Case Report
Large Intact Tubal Ectopic Pregnancy Removed via Laparoscopy
Ju R, Perretta T,Chang PL
The Female Patient. 2011;36(6)40-42

There has been a rise in the incidence of ectopic pregnancies since 1970. Ninety-five percent of ectopic pregnancies occur in the fallopian tube. When these are managed surgically, a laparoscopic approach is usually pursued.


A 26-year-old G2 P1011 LMP presented to the emergency department complaining of intermittent suprapubic pain for 2 weeks. The pain was sharp, sudden in onset, 10/10 in severity, occasionally associated with nausea and vomiting, and sometimes alleviated by Advil®. The patient began experiencing 10/10 pain on the morning of presentation that radiated to the epigastric region and did not improve with Advil. It was decreased to an 8/10 pain with hydrocodone. She had 2 bouts of emesis and was not able to tolerate a solid diet.

The patient claimed to have an intrauterine device (IUD) for 4.5 years. Initial exam revealed an obese abdomen with diffuse lower abdominal pain, which was worse over the suprapubic region. No rebound/ guarding, cervical motion tenderness, or adnexal tenderness was elicited. The cervix was closed/long/posterior, and no IUD strings were visible or palpable. The uterus was not assessable due to body habitus.

Transvaginal ultrasound revealed an anteverted uterus measuring 9x4.6x1.3 cm. Neither IUD nor intrauterine pregnancy was visualized. A well-formed gestational sac was seen in the right adnexa adjacent to the right ovary. The crown rump length measured 3.4 cm and was consistent with 10.1 weeks' gestation measuring 4.3 cm in diameter. A fetal heart rate of 180 beats per minute was noted. The right ovary was 2.3x3.1x2.7 cm and anterior and superior to gestational sac. The left ovary appeared normal. A small amount of free fluid was noted in the cul de sac and adjacent to the uterine fundus. No free fluid was found in the Morison pouch.

The patient was taken to the operating room for a diagnostic laparoscopy and possible right salpingectomy. Upon entering the abdomen, approximately 1.5 L of blood and clots were visualized. After removal of the clots and blood, the ectopic fetus was visualized in the isthmic portion of the right fallopian tube. The left fallopian tube was noted to be adherent to the sidewall. A normal uterus and left ovary were visualized.

A right salpingectomy was performed using the Gyrus cutting forceps. The fallopian tube was grasped proximal to the ectopic pregnancy and cauterized in overlapping bites and then transected. The specimen was placed in a 10-mm specimen bag and removed intact through the umbilical incision. On gross examination of the products, an intact fetus with eyes and limbs was noted (Figures 1 and 2).

The patient tolerated the procedure well and was discharged later in the day. The patient followed up 2 weeks later and was doing well.

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The incidence of ectopic pregnancies in the United States has increased from 4.5 per 1,000 in 1970 to 19.7 per 1,000 in 1992. Th is rise has been attributed to the increase in sexually transmitted infections and artificial reproductive technologies. Ninety-five percent of ectopic pregnancies are tubal, 2% to 4% cornual, 0.5% ovarian, 0.1% cervical, and 0.03% abdominal.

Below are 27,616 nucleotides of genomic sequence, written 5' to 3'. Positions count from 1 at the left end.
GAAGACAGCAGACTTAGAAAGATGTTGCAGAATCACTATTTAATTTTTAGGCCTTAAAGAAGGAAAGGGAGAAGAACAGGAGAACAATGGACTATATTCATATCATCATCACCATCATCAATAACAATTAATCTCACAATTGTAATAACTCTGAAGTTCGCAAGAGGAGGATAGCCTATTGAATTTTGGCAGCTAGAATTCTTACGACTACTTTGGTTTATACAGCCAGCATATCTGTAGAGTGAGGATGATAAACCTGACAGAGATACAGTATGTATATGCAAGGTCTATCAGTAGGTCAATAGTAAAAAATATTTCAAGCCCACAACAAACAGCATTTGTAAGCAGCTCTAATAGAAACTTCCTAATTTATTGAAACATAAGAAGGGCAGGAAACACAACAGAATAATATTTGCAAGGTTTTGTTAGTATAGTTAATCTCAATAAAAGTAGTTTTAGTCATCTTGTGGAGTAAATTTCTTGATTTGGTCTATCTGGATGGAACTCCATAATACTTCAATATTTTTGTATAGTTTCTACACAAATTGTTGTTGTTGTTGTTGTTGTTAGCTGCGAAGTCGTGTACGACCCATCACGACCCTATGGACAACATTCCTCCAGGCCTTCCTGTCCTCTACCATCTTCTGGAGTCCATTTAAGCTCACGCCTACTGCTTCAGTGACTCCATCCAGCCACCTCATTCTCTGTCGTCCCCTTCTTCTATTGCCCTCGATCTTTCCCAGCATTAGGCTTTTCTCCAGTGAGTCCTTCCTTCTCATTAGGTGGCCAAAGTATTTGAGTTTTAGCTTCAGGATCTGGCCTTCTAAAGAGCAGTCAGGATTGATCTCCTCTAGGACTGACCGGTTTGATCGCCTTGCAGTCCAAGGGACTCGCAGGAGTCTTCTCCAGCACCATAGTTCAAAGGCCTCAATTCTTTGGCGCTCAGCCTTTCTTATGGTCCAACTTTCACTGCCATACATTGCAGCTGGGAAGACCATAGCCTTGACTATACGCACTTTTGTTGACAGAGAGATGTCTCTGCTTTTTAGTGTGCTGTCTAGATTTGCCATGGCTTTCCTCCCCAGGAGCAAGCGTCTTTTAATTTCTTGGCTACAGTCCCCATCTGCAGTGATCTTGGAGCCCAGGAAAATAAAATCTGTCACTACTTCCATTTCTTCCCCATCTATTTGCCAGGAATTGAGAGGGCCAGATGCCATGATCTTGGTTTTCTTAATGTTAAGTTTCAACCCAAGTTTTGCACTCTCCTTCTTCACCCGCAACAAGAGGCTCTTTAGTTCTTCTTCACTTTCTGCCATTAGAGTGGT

The typical presentation of ectopic pregnancies is abdominal or pelvic pain and vaginal bleeding. While our patient did not complain of vaginal bleeding, she complained of abdominal pain unrelieved with oxycodone. She had actually experienced a similar bout of abdominal pain 2 weeks earlier. She did not seek medical care at that time because the pain was resolved with medication and she believed that she could not be pregnant because she had an IUD.

It is rare for ectopic pregnancies to present so late in gestation. In the literature, the average gestational ages of intact and ruptured tubal ectopic pregnancies were 7.2 ± 2.2 weeks and 6.9 ± 1.9 weeks, respectively. The average tubal diameters of ruptured ectopic pregnancies were 4.4 ± 1.8 cm.1 A PubMed search using the query "intact tubal ectopic pregnancy laparoscopic" produced one case report of the largest laparoscopically removed intact tubal ectopic pregnancy. Yeung and Pasic reported an intact ectopic tubal pregnancy at 9+ weeks' gestation.2

We now report the intact removal of an intact tubal fetus at 10+ weeks with grossly visible limbs. As far as we know, this is the largest tubal pregnancy laparoscopically removed intact. Our case suggests that even more developed ectopic pregnancies may be removed laparoscopically, thus decreasing hospitalization time and morbidity in comparison to an exploratory laparotomy.

The authors report no actual or potential conflicts of interest in relation to this article.

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Rujin Ju, MD, is 4th-Year Resident, and Teresa Perretta, MD, is Faculty Attending Physician, both in the Department of Obstetrics and Gynecology, Beth Israel Medical Center, New York, NY. Peter L. Chang, MD, is Chief, Division of Reproductive Endocrinology and Infertility, Beth Israel Medical Center, New York, NY.


  1. Saxon D, Falcone T, Mascha EJ, Marino T, Yao M, Tulandi T. A study of ruptured tubal ectopic pregnancy. Obstet Gynecol. 1997;90(1):46-49.
  2. Yeung PP Jr, Pasic RP. Intact ectopic pregnancy found at laparoscopic salpingectomy. J Minim Invasive Gynecol. 2008;15(4):393.

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